An Energy Department program to reduce radioactive waste has created fiscal waste instead — costing taxpayers $56 million even before ground has been broken.
A government investigation into a planned treatment plant for radioactive liquid waste (also called transuranic liquid waste, or TRU) found that construction is seriously behind schedule and over budget.
“Despite more than seven years of effort, and the expenditure of $56 million, design work for the TRU facility has not been completed and the project’s completion date is 11 years behind schedule,” said an investigation from an internal watchdog, the Energy Department’s inspector general.
What’s more, the price of the facility at Los Alamos National Laboratory in New Mexico has ballooned from $86 million to $214 million, an increase of almost 150 percent.
Indecisiveness on how many facilities to build has caused part of the delay, investigators said. In 2005, officials planned to build two separate plants: one to treat low-level waste and another to treat transuranic liquid waste. In 2006, the designs were combined into a single facility. In 2011, they were separated again.
Investigators said neither Los Alamos nor the government’s National Nuclear Security Administration (NNSA) evaluated all the costs that could be associated with the project and did not explain the financial impact of combining two facilities into one.
Los Alamos also did not have a plan to manage risks until 2009, investigators said, despite identifying a number of things that could go wrong as early as April 2006.
“For more than 20 years, DOE has been on the ‘high risk’ list of federal agencies vulnerable to waste, fraud and abuse because of its inability to effectively manage its nuclear projects,” said Robert Alvarez, a nuclear energy analyst at the Institute for Policy Studies. “The TRU treatment project joins a list of current projects that have experienced exceptionally large cost overruns and delays.”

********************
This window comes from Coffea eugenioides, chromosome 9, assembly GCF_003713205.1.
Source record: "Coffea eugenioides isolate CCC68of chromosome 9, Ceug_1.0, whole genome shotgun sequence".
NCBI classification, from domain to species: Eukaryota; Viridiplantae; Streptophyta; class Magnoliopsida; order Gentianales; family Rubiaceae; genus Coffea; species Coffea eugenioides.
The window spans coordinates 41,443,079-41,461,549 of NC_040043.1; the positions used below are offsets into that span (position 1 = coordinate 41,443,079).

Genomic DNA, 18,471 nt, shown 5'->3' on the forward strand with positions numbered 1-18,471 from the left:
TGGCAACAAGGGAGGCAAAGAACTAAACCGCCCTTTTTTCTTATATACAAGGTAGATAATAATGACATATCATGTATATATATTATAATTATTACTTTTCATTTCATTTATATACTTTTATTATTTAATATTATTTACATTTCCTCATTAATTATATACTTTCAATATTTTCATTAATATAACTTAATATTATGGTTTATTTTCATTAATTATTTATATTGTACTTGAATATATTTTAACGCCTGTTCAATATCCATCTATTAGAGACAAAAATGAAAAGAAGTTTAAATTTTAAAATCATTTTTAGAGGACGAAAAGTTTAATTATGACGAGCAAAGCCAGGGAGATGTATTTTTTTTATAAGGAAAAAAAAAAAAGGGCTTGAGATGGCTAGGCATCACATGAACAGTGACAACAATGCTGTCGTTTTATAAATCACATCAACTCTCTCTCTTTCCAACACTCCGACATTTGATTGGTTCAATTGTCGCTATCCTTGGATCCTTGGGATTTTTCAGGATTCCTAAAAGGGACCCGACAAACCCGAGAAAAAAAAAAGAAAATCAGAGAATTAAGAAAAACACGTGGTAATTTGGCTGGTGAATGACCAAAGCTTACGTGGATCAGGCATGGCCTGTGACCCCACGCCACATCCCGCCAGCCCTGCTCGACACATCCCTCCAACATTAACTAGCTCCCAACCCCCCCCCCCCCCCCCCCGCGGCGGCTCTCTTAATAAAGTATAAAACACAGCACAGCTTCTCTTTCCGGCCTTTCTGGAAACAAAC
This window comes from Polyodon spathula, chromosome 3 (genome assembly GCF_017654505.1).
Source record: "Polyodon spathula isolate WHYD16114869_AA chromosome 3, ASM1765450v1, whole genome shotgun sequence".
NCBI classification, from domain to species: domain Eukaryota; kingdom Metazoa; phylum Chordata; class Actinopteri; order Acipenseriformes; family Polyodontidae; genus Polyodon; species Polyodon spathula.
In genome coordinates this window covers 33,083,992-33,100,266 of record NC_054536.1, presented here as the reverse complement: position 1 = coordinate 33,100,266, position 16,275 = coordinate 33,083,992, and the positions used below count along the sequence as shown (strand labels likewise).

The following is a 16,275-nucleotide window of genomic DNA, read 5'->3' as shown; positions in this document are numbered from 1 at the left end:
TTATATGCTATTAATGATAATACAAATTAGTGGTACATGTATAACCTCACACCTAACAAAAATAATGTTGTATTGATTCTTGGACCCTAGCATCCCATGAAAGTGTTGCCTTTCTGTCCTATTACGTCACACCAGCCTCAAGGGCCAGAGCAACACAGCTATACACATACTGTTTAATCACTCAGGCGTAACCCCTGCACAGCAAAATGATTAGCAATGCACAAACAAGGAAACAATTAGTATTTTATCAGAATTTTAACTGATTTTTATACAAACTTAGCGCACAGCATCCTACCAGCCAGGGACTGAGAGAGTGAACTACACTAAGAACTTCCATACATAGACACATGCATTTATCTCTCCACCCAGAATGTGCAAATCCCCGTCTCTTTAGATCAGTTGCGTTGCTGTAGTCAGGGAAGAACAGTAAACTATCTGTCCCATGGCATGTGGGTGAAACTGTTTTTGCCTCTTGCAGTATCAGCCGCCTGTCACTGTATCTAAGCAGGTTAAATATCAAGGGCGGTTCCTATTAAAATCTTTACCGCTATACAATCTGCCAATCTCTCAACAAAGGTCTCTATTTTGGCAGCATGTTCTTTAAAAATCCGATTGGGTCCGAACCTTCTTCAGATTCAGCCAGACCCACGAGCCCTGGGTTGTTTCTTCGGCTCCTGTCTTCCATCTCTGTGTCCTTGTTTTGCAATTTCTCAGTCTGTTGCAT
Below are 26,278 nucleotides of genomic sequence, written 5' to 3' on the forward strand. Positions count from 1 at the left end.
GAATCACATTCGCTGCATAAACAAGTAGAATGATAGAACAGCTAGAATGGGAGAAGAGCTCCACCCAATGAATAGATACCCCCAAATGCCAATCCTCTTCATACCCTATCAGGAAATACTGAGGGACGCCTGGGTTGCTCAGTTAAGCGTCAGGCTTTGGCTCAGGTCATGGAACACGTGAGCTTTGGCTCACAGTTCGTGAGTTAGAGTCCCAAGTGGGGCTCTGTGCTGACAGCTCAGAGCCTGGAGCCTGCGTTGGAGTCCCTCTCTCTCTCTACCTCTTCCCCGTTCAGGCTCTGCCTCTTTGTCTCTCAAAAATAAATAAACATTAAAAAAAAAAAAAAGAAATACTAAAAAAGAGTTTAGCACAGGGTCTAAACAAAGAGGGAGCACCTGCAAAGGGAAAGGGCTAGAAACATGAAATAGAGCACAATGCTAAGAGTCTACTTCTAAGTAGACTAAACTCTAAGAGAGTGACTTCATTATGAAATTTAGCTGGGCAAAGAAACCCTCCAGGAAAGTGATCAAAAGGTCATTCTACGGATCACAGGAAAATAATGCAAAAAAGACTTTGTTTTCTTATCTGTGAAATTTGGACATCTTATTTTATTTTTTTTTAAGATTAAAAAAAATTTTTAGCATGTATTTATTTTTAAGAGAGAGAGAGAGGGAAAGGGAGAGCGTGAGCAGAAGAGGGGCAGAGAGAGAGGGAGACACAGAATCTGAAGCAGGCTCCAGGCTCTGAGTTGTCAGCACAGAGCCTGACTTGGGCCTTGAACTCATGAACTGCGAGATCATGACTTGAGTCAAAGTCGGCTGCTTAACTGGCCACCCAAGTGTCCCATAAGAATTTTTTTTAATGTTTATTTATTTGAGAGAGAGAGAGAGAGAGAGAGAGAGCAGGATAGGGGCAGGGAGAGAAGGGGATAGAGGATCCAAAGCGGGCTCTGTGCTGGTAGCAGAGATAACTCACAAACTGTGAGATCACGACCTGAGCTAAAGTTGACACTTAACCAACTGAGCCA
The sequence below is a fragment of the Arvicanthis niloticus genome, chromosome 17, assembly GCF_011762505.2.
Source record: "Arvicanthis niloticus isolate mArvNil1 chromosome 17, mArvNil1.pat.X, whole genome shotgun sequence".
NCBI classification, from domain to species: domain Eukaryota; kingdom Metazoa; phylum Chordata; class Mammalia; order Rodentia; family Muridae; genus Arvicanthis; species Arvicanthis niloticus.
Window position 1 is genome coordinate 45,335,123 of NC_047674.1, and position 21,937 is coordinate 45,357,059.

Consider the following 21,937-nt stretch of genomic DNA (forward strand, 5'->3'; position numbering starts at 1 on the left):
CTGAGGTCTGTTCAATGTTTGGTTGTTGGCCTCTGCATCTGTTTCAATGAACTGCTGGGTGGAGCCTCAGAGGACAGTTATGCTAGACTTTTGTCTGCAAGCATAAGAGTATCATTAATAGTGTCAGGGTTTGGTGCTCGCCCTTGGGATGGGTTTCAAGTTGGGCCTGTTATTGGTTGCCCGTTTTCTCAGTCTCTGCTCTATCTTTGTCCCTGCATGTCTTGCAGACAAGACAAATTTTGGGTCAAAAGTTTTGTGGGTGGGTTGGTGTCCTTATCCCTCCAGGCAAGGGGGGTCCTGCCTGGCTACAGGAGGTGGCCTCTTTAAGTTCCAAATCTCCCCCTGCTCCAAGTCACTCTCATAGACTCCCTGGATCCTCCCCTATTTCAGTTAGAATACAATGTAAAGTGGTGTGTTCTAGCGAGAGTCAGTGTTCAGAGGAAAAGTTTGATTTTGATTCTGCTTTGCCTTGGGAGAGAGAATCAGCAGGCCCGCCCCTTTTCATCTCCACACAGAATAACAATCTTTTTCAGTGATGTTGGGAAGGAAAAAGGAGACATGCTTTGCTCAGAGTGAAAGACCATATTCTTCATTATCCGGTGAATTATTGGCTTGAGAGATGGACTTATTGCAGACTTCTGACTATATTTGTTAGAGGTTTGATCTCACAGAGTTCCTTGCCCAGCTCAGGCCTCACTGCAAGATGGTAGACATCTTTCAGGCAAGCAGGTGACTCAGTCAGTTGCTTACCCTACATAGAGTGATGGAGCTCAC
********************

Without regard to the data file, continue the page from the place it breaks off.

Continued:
Mr. Alvarez pointed to several examples that have often drawn criticism from watchdogs, including a uranium replacement facility in Tennessee whose price tag has grown from $1 billion to $11 billion and a metallurgy research plant at Los Alamos for which construction cost estimates have increased ninefold to $5.9 billion.
“The DOE relies entirely too much on its contractors and over the years has lost its cadre of technical project managers,” he said.
The inspector general did credit Los Alamos and the National Nuclear Security Administration (NNSA) for making improvements to oversight and cost estimates, and investigators expressed optimism that these changes could reduce waste as the project moves forward.
“Design changes due to a changing set of safety, capacity and waste disposition requirements have resulted in several project delays since 2005,” said Los Alamos National Laboratory spokesman Kevin Roark. “We appreciate the report’s recognition that the laboratory and NNSA have made significant progress in the last two years, and that the project is expected to advance through final design by the end of this year, with construction expected to begin in 2014.”
The Energy Department did not return calls seeking comment.
Los Alamos was not at fault for some of the delays, the inspector general said. The project was put on hold for almost a year while the site awaited the results of an environmental impact study.
Additional costs were incurred during deliberations on the types of pipes to use in construction.